When a loved one has Alzheimer's, it is tempting to try to take care of them by yourself. In the beginning, when they are just experiencing small bouts of memory loss, that may be possible. As the disease progresses, though, it can become difficult to provide all the care that they need. That is when you may want to bring in an Alzheimer's care professional to help you take care of your loved one.
#1: The Condition of Their House Has Changed
As Alzheimer's starts to grip your loved one's mind, they are not going to be able to keep their home in the same state that they previously kept their home. You may notice that their home is not that clean and that their home is messier than they would have previously allowed their home to get. You may notice and find things in places they don't belong, like food in the drawers in the bathroom and clothing in the kitchen.
Your loved one needs a clean house in order to have a safe environment. Especially as one ages and experiences more mobility issues and a weakened immune system, having a safe environment is so important. You need to bring someone in who can keep your loved one's home organized and safe.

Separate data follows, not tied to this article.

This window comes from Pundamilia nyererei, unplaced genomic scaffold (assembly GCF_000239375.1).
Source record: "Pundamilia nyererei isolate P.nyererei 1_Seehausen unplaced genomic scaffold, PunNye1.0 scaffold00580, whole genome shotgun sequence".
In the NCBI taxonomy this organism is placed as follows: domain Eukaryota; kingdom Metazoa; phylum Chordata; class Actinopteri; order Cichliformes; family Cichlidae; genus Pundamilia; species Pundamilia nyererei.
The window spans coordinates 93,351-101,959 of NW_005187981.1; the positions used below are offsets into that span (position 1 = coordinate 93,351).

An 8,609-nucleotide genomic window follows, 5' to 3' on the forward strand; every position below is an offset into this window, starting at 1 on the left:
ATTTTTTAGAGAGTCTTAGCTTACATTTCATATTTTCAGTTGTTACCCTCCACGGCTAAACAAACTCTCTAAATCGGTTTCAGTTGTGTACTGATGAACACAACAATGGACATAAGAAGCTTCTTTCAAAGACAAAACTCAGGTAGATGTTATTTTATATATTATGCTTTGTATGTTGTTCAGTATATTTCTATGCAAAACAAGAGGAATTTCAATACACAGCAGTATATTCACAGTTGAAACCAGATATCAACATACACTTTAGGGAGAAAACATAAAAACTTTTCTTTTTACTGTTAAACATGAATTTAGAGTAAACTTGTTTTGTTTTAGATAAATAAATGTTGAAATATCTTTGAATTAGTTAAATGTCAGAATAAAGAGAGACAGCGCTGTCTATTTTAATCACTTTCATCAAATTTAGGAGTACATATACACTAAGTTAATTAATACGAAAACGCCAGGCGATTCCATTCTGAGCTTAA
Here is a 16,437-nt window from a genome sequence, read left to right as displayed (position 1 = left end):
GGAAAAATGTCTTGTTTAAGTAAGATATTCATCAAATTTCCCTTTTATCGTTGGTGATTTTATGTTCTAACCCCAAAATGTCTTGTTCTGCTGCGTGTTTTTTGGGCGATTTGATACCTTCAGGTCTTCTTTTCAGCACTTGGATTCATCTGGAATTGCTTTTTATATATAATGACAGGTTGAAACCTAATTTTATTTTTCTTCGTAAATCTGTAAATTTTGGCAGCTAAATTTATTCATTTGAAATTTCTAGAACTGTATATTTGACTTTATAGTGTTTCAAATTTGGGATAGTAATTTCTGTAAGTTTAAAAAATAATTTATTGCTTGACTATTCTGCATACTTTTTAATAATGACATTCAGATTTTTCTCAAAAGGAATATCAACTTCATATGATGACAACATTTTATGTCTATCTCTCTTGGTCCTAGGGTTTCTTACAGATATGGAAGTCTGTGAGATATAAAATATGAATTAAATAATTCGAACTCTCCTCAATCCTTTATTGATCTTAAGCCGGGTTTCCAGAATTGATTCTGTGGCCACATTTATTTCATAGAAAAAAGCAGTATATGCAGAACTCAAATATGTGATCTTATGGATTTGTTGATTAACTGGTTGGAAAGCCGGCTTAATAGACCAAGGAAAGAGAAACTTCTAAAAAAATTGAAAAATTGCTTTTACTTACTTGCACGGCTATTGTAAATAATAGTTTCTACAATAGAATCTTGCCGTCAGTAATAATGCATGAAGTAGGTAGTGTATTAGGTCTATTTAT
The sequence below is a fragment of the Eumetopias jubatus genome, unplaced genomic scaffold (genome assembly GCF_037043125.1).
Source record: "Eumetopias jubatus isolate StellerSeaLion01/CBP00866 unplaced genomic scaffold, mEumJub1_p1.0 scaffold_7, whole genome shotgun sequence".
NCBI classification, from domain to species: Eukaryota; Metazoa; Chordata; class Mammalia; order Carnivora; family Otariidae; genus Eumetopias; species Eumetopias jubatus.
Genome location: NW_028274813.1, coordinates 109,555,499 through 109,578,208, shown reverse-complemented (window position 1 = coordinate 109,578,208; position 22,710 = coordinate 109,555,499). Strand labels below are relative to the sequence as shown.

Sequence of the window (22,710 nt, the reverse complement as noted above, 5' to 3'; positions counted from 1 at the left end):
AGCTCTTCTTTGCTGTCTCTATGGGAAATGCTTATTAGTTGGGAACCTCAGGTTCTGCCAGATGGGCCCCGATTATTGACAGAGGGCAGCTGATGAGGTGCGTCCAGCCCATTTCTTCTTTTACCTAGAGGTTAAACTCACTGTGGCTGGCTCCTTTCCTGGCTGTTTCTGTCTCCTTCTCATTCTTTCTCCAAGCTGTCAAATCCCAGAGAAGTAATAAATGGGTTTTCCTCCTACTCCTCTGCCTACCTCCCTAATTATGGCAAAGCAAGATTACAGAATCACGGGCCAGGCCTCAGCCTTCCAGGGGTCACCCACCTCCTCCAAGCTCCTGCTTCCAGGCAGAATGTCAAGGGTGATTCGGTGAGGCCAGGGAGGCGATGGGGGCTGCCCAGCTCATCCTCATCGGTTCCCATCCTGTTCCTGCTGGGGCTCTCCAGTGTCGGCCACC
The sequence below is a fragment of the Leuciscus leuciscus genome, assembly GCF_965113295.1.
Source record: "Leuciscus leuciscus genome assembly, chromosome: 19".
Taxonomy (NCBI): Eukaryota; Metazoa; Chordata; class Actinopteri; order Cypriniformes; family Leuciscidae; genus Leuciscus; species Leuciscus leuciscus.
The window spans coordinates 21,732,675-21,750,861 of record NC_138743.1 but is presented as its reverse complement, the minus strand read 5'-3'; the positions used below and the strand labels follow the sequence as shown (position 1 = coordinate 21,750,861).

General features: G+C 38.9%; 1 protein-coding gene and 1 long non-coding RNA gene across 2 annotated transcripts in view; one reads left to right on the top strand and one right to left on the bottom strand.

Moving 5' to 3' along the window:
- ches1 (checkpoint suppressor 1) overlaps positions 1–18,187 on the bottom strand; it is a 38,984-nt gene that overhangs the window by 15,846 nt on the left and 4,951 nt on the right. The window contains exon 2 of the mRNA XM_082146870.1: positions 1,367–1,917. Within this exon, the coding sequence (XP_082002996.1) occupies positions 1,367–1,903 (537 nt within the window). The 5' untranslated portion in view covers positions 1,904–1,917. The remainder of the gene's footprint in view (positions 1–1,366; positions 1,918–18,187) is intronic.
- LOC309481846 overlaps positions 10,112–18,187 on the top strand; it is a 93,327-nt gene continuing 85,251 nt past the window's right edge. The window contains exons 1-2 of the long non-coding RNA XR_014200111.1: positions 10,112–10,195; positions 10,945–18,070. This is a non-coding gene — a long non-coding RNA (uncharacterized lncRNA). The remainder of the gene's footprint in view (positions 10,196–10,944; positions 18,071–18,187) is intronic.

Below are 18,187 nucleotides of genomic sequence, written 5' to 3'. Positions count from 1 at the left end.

#2: They Are Losing Weight
When your loved one's Alzheimer's advances, they may not remember to eat or how to cook. They may no longer be able to safely cook a meal for themselves. This may be obvious by the mess in their kitchen and by weight loss. If they are losing weight and no longer able to take care of their own dietary needs, that is where an Alzheimer's care professional can help. Together, you can make sure your loved one is eating three meals a day and getting the nutrition that they need.
#3: They Are Wandering Away
Next, if your loved one is starting to leave the house and wandering away, they have reached a point where they need supervision in order to stay safe. If you are not able to provide round-the-clock supervision, it is time to bring in an Alzheimer's care specialist who can stay with your loved one when you need to sleep, work, and take care of other aspects of life. They will make sure your loved one stays safe and doesn't wander away somewhere and get harmed.
If your family member or friend with Alzheimer's is no longer able to take care of their home, prepare their own meals, or know where they should be, it is time to bring in an Alzheimer's care professional to help you take care of them.